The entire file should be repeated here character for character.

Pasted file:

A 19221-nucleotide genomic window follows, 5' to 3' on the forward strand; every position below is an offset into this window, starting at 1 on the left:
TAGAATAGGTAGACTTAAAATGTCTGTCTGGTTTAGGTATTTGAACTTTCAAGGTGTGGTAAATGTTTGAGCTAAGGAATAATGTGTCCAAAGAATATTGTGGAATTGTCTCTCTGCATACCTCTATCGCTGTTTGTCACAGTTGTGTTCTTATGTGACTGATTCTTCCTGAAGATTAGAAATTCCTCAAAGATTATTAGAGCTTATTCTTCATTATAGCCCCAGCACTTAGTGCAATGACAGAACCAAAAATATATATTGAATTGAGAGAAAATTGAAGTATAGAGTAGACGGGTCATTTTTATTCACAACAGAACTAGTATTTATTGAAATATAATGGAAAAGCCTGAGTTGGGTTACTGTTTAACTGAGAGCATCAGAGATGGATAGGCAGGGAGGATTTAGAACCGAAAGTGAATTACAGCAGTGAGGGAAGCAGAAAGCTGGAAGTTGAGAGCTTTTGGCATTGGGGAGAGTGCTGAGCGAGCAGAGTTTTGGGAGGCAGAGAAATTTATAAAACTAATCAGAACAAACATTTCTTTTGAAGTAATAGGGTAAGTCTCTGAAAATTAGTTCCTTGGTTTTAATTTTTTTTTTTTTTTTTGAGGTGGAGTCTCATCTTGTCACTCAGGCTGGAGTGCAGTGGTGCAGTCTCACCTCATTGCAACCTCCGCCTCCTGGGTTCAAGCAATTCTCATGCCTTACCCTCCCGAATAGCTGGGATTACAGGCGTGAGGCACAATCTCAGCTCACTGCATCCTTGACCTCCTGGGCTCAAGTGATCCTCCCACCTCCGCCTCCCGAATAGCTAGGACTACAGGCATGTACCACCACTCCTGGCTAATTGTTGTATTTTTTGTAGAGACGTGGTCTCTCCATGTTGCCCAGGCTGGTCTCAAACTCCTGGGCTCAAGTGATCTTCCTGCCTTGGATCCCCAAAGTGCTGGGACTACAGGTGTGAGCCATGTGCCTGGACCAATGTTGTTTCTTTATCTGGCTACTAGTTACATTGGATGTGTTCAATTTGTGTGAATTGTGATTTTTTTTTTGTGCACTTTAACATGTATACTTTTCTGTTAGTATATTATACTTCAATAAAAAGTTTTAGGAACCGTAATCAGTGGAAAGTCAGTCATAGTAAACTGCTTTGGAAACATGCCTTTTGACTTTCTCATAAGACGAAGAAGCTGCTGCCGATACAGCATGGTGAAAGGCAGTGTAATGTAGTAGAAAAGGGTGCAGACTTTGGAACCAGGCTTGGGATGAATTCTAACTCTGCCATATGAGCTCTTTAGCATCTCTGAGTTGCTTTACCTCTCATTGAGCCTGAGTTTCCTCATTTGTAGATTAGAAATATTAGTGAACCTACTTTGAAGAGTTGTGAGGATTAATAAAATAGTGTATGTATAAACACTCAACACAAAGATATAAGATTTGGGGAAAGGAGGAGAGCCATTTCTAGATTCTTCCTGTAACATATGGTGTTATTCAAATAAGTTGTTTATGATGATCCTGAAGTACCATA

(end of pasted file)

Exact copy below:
A 19221-nucleotide genomic window follows, 5' to 3' on the forward strand; every position below is an offset into this window, starting at 1 on the left:
TAGAATAGGTAGACTTAAAATGTCTGTCTGGTTTAGGTATTTGAACTTTCAAGGTGTGGTAAATGTTTGAGCTAAGGAATAATGTGTCCAAAGAATATTGTGGAATTGTCTCTCTGCATACCTCTATCGCTGTTTGTCACAGTTGTGTTCTTATGTGACTGATTCTTCCTGAAGATTAGAAATTCCTCAAAGATTATTAGAGCTTATTCTTCATTATAGCCCCAGCACTTAGTGCAATGACAGAACCAAAAATATATATTGAATTGAGAGAAAATTGAAGTATAGAGTAGACGGGTCATTTTTATTCACAACAGAACTAGTATTTATTGAAATATAATGGAAAAGCCTGAGTTGGGTTACTGTTTAACTGAGAGCATCAGAGATGGATAGGCAGGGAGGATTTAGAACCGAAAGTGAATTACAGCAGTGAGGGAAGCAGAAAGCTGGAAGTTGAGAGCTTTTGGCATTGGGGAGAGTGCTGAGCGAGCAGAGTTTTGGGAGGCAGAGAAATTTATAAAACTAATCAGAACAAACATTTCTTTTGAAGTAATAGGGTAAGTCTCTGAAAATTAGTTCCTTGGTTTTAATTTTTTTTTTTTTTTTTGAGGTGGAGTCTCATCTTGTCACTCAGGCTGGAGTGCAGTGGTGCAGTCTCACCTCATTGCAACCTCCGCCTCCTGGGTTCAAGCAATTCTCATGCCTTACCCTCCCGAATAGCTGGGATTACAGGCGTGAGGCACAATCTCAGCTCACTGCATCCTTGACCTCCTGGGCTCAAGTGATCCTCCCACCTCCGCCTCCCGAATAGCTAGGACTACAGGCATGTACCACCACTCCTGGCTAATTGTTGTATTTTTTGTAGAGACGTGGTCTCTCCATGTTGCCCAGGCTGGTCTCAAACTCCTGGGCTCAAGTGATCTTCCTGCCTTGGATCCCCAAAGTGCTGGGACTACAGGTGTGAGCCATGTGCCTGGACCAATGTTGTTTCTTTATCTGGCTACTAGTTACATTGGATGTGTTCAATTTGTGTGAATTGTGATTTTTTTTTTGTGCACTTTAACATGTATACTTTTCTGTTAGTATATTATACTTCAATAAAAAGTTTTAGGAACCGTAATCAGTGGAAAGTCAGTCATAGTAAACTGCTTTGGAAACATGCCTTTTGACTTTCTCATAAGACGAAGAAGCTGCTGCCGATACAGCATGGTGAAAGGCAGTGTAATGTAGTAGAAAAGGGTGCAGACTTTGGAACCAGGCTTGGGATGAATTCTAACTCTGCCATATGAGCTCTTTAGCATCTCTGAGTTGCTTTACCTCTCATTGAGCCTGAGTTTCCTCATTTGTAGATTAGAAATATTAGTGAACCTACTTTGAAGAGTTGTGAGGATTAATAAAATAGTGTATGTATAAACACTCAACACAAAGATATAAGATTTGGGGAAAGGAGGAGAGCCATTTCTAGATTCTTCCTGTAACATATGGTGTTATTCAAATAAGTTGTTTATGATGATCCTGAAGTACCATA